"I don't like wearing glasses."
Translation:No me gusta usar lentes.
It's accepted it when I wrote it in. If it rejects it from you and you can confirm you had no errors or typos, go ahead and flag it and report "My answer should be accepted."
The last time I used the word 'lentes' in reference to glasses, my Spanish friend frowned at me and told me to stop using Duolingo, "it insists on teaching you Latin American Spanish". Suggestion: Why don't DL offer the option for the user to select a preference for either Mainland Spanish or Latin American Spanish? I found another app that offers such an option.
An option to choose Castillian Spanish or Latin American Spanish would be awesome. Though, I've noticed a few Castillian words pop up every now and then in the Duolingo course (like patatas and baloncesto) l, but it seems they're gradually being replaced by their Latin American synonyms. :/
Again, the question above...why not "llevar"? I live in Costa Rica, and when "usar" is used in this context while speaking with Tic@s, it changes the statement. I have also experimented using "usar" with a Columbian friend with the same result. It would seem to me that DL needs to research this a bit further.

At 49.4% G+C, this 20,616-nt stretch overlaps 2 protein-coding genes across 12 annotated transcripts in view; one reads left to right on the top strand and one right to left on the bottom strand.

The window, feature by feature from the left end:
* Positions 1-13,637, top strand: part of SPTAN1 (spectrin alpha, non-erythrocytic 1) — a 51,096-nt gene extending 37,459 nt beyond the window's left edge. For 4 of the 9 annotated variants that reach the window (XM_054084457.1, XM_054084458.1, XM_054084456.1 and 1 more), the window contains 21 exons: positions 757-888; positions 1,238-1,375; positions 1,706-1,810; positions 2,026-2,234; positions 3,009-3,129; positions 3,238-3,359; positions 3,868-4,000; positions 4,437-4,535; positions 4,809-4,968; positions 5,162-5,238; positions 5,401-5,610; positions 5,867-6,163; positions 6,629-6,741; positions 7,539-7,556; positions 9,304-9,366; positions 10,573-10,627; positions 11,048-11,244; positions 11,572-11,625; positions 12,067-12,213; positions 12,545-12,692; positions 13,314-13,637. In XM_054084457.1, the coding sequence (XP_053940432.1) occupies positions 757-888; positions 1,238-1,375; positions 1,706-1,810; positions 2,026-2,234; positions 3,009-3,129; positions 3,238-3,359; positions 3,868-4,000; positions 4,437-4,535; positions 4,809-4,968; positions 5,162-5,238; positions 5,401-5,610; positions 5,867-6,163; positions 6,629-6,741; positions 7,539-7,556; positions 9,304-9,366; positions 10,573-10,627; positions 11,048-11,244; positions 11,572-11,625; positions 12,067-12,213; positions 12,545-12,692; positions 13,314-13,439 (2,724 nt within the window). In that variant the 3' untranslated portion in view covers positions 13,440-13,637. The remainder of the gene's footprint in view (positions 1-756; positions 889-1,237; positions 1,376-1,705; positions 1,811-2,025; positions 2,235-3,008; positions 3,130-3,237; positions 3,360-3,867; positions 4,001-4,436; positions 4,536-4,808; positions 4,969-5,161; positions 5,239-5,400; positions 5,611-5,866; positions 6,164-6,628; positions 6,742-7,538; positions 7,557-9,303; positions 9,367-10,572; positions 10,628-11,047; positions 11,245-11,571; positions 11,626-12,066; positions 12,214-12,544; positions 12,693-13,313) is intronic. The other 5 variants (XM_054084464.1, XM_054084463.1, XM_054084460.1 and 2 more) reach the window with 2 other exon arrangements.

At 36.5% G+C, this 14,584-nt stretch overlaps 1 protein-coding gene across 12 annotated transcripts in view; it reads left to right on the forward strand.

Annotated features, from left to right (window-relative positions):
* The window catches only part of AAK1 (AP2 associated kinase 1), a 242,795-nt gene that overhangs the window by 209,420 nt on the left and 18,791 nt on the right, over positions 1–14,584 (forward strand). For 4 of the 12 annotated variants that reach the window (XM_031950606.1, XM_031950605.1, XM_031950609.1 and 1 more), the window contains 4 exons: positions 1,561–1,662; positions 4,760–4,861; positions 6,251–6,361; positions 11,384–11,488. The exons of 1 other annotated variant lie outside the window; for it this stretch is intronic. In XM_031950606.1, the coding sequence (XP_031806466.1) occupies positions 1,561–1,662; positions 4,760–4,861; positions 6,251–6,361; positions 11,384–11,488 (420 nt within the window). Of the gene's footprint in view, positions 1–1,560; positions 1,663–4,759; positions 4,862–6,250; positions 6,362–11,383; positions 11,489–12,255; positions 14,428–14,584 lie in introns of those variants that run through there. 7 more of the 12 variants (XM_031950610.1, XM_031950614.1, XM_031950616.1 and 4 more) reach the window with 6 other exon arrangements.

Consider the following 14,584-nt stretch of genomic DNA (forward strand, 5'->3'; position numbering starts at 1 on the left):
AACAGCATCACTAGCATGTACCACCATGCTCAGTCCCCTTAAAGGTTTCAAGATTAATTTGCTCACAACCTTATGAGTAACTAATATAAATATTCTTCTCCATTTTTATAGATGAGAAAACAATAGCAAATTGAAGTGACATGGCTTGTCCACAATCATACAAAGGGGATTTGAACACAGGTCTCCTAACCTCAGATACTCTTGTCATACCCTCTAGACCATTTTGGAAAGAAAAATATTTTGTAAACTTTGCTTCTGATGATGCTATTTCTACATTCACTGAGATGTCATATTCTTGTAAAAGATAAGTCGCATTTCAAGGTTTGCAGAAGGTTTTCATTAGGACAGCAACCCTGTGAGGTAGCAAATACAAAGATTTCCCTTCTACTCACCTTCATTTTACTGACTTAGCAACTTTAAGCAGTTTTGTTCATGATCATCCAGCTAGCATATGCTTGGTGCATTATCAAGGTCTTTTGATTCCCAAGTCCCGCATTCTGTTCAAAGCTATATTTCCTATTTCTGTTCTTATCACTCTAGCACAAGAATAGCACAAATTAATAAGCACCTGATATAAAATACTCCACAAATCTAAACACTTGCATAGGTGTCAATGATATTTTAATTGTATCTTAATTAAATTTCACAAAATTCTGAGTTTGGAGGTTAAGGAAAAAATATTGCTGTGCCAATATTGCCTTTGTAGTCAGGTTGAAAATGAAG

Because the subject is the action infinitive "usar", not the glasses themselves.
No me gusta usar lentes. No me gustan lentes.
No me gusta llevar gafas - what's wrong with this? It wasn't accepted, but I know that in Castillian Spanish "llevar" is used for "to wear" and "gafas" is "glasses". I am reporting it
Llevar, vestir, and usar are verbs that mean "to wear." You would certainly be understood if you said "No me gust llevar gafas," but in some Spanish-speaking countries, they specifically use the verb "usar" when describing that someone wears eyeglasses since that persons USES the eyeglasses to see. You just have to listen (or ask) what verb the locals use for wearing clothes (which may be llevar or vestir) and for wearing glasses (which may be usar or llevar).
Both gafas and lentes are words that are used for eyeglasses, depending upon which Spanish-speaking country that you're in.
To wear is NOT usar. Duo should change either the English stem or the Spanish translation.